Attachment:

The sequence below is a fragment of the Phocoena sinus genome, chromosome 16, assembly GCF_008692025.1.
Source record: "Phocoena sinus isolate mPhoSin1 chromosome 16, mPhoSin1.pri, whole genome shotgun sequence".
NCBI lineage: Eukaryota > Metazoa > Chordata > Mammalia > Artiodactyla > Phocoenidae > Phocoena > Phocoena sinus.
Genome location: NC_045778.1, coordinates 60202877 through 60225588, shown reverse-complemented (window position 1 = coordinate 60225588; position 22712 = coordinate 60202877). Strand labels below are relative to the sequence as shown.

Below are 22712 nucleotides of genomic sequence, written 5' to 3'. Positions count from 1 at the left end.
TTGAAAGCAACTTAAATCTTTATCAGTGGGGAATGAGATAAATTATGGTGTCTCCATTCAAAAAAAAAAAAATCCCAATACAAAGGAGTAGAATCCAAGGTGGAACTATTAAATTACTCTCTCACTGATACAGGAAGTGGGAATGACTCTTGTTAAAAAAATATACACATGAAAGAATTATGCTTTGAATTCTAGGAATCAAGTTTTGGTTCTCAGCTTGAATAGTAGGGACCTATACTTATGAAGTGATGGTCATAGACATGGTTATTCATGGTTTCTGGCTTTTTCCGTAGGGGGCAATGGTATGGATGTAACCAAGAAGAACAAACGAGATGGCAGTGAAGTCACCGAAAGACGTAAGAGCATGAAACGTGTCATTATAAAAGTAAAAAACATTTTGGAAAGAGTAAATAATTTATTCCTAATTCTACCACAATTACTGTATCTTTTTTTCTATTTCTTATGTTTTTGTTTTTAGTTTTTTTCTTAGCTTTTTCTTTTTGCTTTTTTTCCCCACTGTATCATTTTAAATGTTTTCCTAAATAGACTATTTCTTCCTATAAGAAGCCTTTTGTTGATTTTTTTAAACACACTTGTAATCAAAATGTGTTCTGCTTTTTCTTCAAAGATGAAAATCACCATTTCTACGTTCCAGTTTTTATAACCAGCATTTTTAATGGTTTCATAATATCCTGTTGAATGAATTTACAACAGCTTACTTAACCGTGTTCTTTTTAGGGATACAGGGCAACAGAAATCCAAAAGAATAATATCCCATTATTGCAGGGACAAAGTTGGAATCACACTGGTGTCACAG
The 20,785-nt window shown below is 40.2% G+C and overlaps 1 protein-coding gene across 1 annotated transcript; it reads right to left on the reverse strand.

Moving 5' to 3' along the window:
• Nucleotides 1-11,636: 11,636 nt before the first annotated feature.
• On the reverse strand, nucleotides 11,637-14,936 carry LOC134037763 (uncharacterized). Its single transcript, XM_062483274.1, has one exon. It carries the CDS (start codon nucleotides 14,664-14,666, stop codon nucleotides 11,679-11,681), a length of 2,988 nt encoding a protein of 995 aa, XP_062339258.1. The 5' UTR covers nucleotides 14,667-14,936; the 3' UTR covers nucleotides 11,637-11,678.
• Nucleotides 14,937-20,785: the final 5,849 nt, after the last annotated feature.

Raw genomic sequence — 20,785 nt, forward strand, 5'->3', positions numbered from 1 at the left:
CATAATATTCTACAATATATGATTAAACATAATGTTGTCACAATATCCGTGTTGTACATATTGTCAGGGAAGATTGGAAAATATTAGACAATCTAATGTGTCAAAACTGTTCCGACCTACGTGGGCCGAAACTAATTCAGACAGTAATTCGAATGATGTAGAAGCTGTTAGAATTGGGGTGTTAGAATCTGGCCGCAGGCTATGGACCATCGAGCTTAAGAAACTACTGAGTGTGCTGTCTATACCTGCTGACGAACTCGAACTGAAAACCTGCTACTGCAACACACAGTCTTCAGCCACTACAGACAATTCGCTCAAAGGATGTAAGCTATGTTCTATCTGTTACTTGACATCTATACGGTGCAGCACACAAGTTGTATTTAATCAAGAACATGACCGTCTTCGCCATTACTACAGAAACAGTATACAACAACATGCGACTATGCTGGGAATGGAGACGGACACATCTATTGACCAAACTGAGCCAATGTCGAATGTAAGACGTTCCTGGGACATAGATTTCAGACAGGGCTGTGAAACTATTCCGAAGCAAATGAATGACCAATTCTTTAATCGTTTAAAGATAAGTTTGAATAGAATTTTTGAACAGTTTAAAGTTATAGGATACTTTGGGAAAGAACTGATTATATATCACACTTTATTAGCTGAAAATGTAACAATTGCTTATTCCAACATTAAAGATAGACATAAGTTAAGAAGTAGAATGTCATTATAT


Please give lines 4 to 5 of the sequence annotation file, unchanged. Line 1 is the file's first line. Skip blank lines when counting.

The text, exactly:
Genome location: NC_045778.1, coordinates 60202877 through 60225588, shown reverse-complemented (window position 1 = coordinate 60225588; position 22712 = coordinate 60202877). Strand labels below are relative to the sequence as shown.

Below are 22712 nucleotides of genomic sequence, written 5' to 3'. Positions count from 1 at the left end.